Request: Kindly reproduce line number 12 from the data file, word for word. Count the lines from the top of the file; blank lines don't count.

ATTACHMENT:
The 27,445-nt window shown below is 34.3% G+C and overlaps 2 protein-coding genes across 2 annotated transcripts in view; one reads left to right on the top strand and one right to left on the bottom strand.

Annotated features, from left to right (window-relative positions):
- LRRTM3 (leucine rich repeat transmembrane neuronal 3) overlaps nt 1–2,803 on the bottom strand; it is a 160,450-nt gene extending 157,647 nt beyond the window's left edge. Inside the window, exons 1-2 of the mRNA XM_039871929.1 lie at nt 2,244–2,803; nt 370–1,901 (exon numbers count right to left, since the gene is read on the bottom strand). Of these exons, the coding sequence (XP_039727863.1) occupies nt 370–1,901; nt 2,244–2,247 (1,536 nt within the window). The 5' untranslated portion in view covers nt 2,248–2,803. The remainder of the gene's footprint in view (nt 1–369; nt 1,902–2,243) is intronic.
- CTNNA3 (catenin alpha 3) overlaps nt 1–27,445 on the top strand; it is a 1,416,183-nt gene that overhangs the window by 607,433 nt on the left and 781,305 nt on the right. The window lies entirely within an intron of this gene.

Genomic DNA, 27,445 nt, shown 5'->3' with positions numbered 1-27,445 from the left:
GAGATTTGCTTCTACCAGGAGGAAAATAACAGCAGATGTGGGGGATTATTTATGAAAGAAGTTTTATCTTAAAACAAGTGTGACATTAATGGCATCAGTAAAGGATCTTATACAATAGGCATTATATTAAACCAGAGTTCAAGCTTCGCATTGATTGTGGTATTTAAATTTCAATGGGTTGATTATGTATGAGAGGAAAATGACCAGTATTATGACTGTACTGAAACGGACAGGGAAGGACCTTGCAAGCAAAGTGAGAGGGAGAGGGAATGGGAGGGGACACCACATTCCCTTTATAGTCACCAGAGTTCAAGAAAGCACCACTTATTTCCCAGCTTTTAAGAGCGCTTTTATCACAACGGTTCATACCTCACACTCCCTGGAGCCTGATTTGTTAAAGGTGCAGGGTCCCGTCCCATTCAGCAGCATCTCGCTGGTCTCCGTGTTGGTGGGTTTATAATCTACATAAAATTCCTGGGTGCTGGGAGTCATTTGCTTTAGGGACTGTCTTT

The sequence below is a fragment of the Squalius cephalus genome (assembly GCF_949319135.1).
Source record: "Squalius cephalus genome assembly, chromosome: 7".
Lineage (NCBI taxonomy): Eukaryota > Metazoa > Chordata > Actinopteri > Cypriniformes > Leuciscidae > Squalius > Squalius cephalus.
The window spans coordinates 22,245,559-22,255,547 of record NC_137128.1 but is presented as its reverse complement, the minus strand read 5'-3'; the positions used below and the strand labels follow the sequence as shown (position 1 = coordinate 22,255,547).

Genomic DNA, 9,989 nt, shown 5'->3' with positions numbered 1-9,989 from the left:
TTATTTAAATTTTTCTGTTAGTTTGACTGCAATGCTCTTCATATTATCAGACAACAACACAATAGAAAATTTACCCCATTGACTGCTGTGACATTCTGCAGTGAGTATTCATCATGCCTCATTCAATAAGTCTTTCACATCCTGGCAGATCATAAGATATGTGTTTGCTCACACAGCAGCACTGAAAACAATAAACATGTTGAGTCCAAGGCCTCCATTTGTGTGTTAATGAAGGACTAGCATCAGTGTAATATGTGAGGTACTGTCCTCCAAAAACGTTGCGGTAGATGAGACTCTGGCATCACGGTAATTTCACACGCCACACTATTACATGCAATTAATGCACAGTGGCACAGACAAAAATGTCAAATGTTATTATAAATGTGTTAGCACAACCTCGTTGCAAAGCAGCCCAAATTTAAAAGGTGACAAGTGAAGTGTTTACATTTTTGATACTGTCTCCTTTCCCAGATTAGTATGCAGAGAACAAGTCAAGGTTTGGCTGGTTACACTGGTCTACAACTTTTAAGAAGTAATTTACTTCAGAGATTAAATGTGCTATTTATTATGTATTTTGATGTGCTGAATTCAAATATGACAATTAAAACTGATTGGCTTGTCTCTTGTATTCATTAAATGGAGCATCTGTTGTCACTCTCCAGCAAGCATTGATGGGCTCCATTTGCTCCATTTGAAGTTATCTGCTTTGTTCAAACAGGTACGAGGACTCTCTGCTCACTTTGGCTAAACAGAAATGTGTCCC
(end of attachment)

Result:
TTATTTAAATTTTTCTGTTAGTTTGACTGCAATGCTCTTCATATTATCAGACAACAACACAATAGAAAATTTACCCCATTGACTGCTGTGACATTCTGCAGTGAGTATTCATCATGCCTCATTCAATAAGTCTTTCACATCCTGGCAGATCATAAGATATGTGTTTGCTCACACAGCAGCACTGAAAACAATAAACATGTTGAGTCCAAGGCCTCCATTTGTGTGTTAATGAAGGACTAGCATCAGTGTAATATGTGAGGTACTGTCCTCCAAAAACGTTGCGGTAGATGAGACTCTGGCATCACGGTAATTTCACACGCCACACTATTACATGCAATTAATGCACAGTGGCACAGACAAAAATGTCAAATGTTATTATAAATGTGTTAGCACAACCTCGTTGCAAAGCAGCCCAAATTTAAAAGGTGACAAGTGAAGTGTTTACATTTTTGATACTGTCTCCTTTCCCAGATTAGTATGCAGAGAACAAGTCAAGGTTTGGCTGGTTACACTGGTCTACAACTTTTAAGAAGTAATTTACTTCAGAGATTAAATGTGCTATTTATTATGTATTTTGATGTGCTGAATTCAAATATGACAATTAAAACTGATTGGCTTGTCTCTTGTATTCATTAAATGGAGCATCTGTTGTCACTCTCCAGCAAGCATTGATGGGCTCCATTTGCTCCATTTGAAGTTATCTGCTTTGTTCAAACAGGTACGAGGACTCTCTGCTCACTTTGGCTAAACAGAAATGTGTCCC